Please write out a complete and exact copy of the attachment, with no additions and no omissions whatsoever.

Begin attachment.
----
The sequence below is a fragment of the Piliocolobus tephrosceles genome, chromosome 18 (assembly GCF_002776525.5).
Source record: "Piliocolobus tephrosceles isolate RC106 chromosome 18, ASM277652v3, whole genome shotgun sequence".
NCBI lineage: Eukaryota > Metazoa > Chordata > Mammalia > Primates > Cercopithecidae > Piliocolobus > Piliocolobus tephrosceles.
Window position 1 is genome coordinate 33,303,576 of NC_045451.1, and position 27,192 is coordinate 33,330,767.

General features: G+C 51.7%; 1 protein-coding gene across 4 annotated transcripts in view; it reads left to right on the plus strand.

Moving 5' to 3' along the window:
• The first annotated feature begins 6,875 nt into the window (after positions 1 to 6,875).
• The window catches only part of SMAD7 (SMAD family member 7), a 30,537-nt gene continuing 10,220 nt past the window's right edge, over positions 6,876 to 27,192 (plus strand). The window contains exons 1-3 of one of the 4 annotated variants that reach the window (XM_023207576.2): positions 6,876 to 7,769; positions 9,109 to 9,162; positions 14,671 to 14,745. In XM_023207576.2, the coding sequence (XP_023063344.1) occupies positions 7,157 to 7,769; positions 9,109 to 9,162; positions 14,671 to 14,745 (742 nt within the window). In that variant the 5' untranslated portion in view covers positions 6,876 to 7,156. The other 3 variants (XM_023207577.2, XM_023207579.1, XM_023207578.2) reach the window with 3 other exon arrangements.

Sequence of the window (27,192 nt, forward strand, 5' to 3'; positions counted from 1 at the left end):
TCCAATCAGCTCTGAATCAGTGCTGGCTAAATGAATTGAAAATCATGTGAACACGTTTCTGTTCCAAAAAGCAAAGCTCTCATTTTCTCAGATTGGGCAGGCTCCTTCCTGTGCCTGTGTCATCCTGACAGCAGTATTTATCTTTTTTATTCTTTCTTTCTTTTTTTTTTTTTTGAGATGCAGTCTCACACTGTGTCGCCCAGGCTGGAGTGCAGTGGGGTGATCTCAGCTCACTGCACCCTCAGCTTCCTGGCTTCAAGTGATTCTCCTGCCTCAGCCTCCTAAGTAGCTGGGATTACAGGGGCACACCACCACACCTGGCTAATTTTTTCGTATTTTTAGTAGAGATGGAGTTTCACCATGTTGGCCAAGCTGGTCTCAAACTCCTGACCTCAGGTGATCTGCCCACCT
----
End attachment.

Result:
The sequence below is a fragment of the Piliocolobus tephrosceles genome, chromosome 18 (assembly GCF_002776525.5).
Source record: "Piliocolobus tephrosceles isolate RC106 chromosome 18, ASM277652v3, whole genome shotgun sequence".
NCBI lineage: Eukaryota > Metazoa > Chordata > Mammalia > Primates > Cercopithecidae > Piliocolobus > Piliocolobus tephrosceles.
Window position 1 is genome coordinate 33,303,576 of NC_045451.1, and position 27,192 is coordinate 33,330,767.

General features: G+C 51.7%; 1 protein-coding gene across 4 annotated transcripts in view; it reads left to right on the plus strand.

Moving 5' to 3' along the window:
• The first annotated feature begins 6,875 nt into the window (after positions 1 to 6,875).
• The window catches only part of SMAD7 (SMAD family member 7), a 30,537-nt gene continuing 10,220 nt past the window's right edge, over positions 6,876 to 27,192 (plus strand). The window contains exons 1-3 of one of the 4 annotated variants that reach the window (XM_023207576.2): positions 6,876 to 7,769; positions 9,109 to 9,162; positions 14,671 to 14,745. In XM_023207576.2, the coding sequence (XP_023063344.1) occupies positions 7,157 to 7,769; positions 9,109 to 9,162; positions 14,671 to 14,745 (742 nt within the window). In that variant the 5' untranslated portion in view covers positions 6,876 to 7,156. The other 3 variants (XM_023207577.2, XM_023207579.1, XM_023207578.2) reach the window with 3 other exon arrangements.

Sequence of the window (27,192 nt, forward strand, 5' to 3'; positions counted from 1 at the left end):
TCCAATCAGCTCTGAATCAGTGCTGGCTAAATGAATTGAAAATCATGTGAACACGTTTCTGTTCCAAAAAGCAAAGCTCTCATTTTCTCAGATTGGGCAGGCTCCTTCCTGTGCCTGTGTCATCCTGACAGCAGTATTTATCTTTTTTATTCTTTCTTTCTTTTTTTTTTTTTTGAGATGCAGTCTCACACTGTGTCGCCCAGGCTGGAGTGCAGTGGGGTGATCTCAGCTCACTGCACCCTCAGCTTCCTGGCTTCAAGTGATTCTCCTGCCTCAGCCTCCTAAGTAGCTGGGATTACAGGGGCACACCACCACACCTGGCTAATTTTTTCGTATTTTTAGTAGAGATGGAGTTTCACCATGTTGGCCAAGCTGGTCTCAAACTCCTGACCTCAGGTGATCTGCCCACCT